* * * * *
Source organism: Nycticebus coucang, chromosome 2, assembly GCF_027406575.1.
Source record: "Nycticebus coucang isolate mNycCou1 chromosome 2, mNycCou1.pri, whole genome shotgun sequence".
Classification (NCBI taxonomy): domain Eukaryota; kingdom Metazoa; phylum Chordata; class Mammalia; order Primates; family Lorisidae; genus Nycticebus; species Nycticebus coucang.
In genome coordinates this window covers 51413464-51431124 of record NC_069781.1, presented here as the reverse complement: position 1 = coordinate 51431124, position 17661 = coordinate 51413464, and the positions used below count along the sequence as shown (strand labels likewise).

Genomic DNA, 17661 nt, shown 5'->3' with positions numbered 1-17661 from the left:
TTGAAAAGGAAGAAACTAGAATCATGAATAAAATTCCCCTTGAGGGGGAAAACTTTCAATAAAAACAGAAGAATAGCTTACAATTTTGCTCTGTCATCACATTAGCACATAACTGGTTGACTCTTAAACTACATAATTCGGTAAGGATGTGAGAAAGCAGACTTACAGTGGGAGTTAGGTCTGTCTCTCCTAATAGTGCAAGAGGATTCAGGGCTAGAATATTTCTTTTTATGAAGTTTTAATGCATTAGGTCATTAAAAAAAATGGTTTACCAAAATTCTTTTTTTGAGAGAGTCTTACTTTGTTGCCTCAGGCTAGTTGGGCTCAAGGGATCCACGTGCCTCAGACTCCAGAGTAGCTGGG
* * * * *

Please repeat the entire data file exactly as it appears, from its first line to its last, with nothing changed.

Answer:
Source organism: Nycticebus coucang, chromosome 2, assembly GCF_027406575.1.
Source record: "Nycticebus coucang isolate mNycCou1 chromosome 2, mNycCou1.pri, whole genome shotgun sequence".
Classification (NCBI taxonomy): domain Eukaryota; kingdom Metazoa; phylum Chordata; class Mammalia; order Primates; family Lorisidae; genus Nycticebus; species Nycticebus coucang.
In genome coordinates this window covers 51413464-51431124 of record NC_069781.1, presented here as the reverse complement: position 1 = coordinate 51431124, position 17661 = coordinate 51413464, and the positions used below count along the sequence as shown (strand labels likewise).

Genomic DNA, 17661 nt, shown 5'->3' with positions numbered 1-17661 from the left:
TTGAAAAGGAAGAAACTAGAATCATGAATAAAATTCCCCTTGAGGGGGAAAACTTTCAATAAAAACAGAAGAATAGCTTACAATTTTGCTCTGTCATCACATTAGCACATAACTGGTTGACTCTTAAACTACATAATTCGGTAAGGATGTGAGAAAGCAGACTTACAGTGGGAGTTAGGTCTGTCTCTCCTAATAGTGCAAGAGGATTCAGGGCTAGAATATTTCTTTTTATGAAGTTTTAATGCATTAGGTCATTAAAAAAAATGGTTTACCAAAATTCTTTTTTTGAGAGAGTCTTACTTTGTTGCCTCAGGCTAGTTGGGCTCAAGGGATCCACGTGCCTCAGACTCCAGAGTAGCTGGG